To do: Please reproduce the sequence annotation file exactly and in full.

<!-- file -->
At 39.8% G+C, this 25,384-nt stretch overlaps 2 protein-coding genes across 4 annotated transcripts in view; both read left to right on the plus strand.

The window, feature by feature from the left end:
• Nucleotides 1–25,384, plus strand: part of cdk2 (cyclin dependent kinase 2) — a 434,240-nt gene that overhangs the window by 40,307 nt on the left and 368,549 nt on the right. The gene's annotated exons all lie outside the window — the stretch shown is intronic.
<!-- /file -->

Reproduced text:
At 39.8% G+C, this 25,384-nt stretch overlaps 2 protein-coding genes across 4 annotated transcripts in view; both read left to right on the plus strand.

The window, feature by feature from the left end:
• Nucleotides 1–25,384, plus strand: part of cdk2 (cyclin dependent kinase 2) — a 434,240-nt gene that overhangs the window by 40,307 nt on the left and 368,549 nt on the right. The gene's annotated exons all lie outside the window — the stretch shown is intronic.